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Israel Gasses Up

Israel has finally announced its intentions for its vast reserves of natural gas yesterday. The tiny country has been sitting on outsized reserves of offshore gas for years, but until yesterday had been vague about what it would do with this resource windfall. Israel will keep 60 percent of the gas for domestic use—enough, reportedly, to meet the country’s gas needs for at least the next two decades—and export the rest. If current predictions hold, the country stands to make a profit of $60 billion from these exports. The FT reports:

Analysts say that Israel’s Mediterranean gas finds, among the largest of their kind in the world in recent years, have the potential to boost the economy for years to come and could transform the Middle East’s energy map….

[Prime Minister Benjamin Netanyahu’s] government said the decision “balances the need to ensure a source of available and affordable energy for the citizens of Israel and the need to export gas from which the state will generate profits to be invested in the welfare and safety of citizens.”

It says something about the size of the newly discovered reserves that they can meet all of Israel’s domestic gas needs and still have a such a bounty to export. But exporting won’t be an easy task. Israel can choose to liquify its gas and export it by ship, but this process is expensive and adds a lot to the cost of the gas. The other option is to ship the gas by pipeline, likely travelling to and through Turkey. But Israeli-Turkish relations are frosty, and though cheap energy might warm things up a bit, some big sticking points remain.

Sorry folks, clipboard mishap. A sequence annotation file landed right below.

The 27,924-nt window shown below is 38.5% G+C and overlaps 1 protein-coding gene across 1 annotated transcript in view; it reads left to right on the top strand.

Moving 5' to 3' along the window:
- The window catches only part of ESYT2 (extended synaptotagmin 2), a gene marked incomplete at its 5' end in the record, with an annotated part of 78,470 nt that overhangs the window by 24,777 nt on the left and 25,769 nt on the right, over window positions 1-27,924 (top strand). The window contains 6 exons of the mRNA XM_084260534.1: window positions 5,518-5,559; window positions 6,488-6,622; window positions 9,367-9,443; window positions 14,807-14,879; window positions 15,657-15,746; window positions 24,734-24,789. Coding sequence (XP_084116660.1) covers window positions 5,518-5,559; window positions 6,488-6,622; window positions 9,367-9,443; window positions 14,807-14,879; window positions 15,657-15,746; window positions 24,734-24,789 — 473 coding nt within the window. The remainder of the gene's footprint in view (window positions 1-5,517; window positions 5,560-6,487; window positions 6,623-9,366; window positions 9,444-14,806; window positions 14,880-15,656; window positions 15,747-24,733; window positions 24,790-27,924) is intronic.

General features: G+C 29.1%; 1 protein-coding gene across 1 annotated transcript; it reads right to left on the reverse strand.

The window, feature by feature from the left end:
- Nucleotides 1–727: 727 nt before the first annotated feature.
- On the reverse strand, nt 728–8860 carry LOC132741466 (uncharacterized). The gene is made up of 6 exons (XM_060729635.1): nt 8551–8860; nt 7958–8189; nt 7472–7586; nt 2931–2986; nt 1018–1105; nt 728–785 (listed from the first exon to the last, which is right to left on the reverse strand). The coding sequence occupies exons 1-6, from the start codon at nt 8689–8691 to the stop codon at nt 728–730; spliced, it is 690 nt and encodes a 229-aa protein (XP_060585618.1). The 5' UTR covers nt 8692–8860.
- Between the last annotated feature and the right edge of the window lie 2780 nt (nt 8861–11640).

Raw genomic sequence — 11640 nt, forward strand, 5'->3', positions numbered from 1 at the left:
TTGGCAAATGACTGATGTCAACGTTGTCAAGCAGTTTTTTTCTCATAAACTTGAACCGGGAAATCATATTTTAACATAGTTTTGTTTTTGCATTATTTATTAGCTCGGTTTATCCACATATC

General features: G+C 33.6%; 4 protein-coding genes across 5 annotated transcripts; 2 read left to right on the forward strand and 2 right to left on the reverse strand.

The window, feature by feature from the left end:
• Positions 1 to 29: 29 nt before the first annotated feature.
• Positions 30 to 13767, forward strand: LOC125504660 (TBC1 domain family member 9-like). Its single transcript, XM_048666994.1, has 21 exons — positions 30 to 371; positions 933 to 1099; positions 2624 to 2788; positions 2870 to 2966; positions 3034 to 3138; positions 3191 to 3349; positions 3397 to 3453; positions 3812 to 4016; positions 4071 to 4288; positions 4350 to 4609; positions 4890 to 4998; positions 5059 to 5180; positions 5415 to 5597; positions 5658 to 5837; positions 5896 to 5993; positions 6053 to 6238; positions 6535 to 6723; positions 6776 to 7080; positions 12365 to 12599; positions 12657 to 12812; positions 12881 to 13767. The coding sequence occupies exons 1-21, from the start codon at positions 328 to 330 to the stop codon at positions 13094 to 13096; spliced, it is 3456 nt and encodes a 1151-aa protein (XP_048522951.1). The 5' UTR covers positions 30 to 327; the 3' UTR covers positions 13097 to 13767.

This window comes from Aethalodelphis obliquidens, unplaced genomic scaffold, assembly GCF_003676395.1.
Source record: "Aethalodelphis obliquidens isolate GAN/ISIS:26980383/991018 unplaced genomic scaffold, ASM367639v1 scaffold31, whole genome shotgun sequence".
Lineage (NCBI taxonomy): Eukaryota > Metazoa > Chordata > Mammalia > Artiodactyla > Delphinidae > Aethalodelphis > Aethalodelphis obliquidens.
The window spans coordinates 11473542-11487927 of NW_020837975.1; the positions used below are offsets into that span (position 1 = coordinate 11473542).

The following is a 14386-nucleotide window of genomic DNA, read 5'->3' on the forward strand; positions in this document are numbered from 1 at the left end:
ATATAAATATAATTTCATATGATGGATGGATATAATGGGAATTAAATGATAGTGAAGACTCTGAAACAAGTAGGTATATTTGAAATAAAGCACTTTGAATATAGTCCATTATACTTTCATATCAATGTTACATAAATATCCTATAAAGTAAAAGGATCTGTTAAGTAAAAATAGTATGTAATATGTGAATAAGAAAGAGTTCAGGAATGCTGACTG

Still, figuring out the logistics of exactly how to bring one’s resource bounty to market is the kind of problem many world leaders would love to have.

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  • BrianFrankie

    To be clear on this, while Israel has not finalised the export laws, there is a clear expectation that the export path will be LNG. Nobel has brought in Australian LNG specialist Woodside to help commercialise the reserves:

    and planning for the Leviathan LNG project is moving ahead rapidly. Pipelines are a possibility I thin kit is easy to discount. A subsea line north across the Lebanese and Syrian coastal shelfs, through earthquake prone terrain, to a an only-nominally-friendly power – it is just too much risk to accept. LNG provides the flexibility Israel needs.
    I’ll give you good odds on an LNG announcement before the end of 2013.

  • Andrew Allison

    Cyprus is closer, and in need of revenue.

  • Darkwater

    Golda Meir used to joke that Moses and the Hebrews had wandered in the desert for 40 years and finally settled in the only place in the Middle East that had no oil. This seems like some partial recompense.

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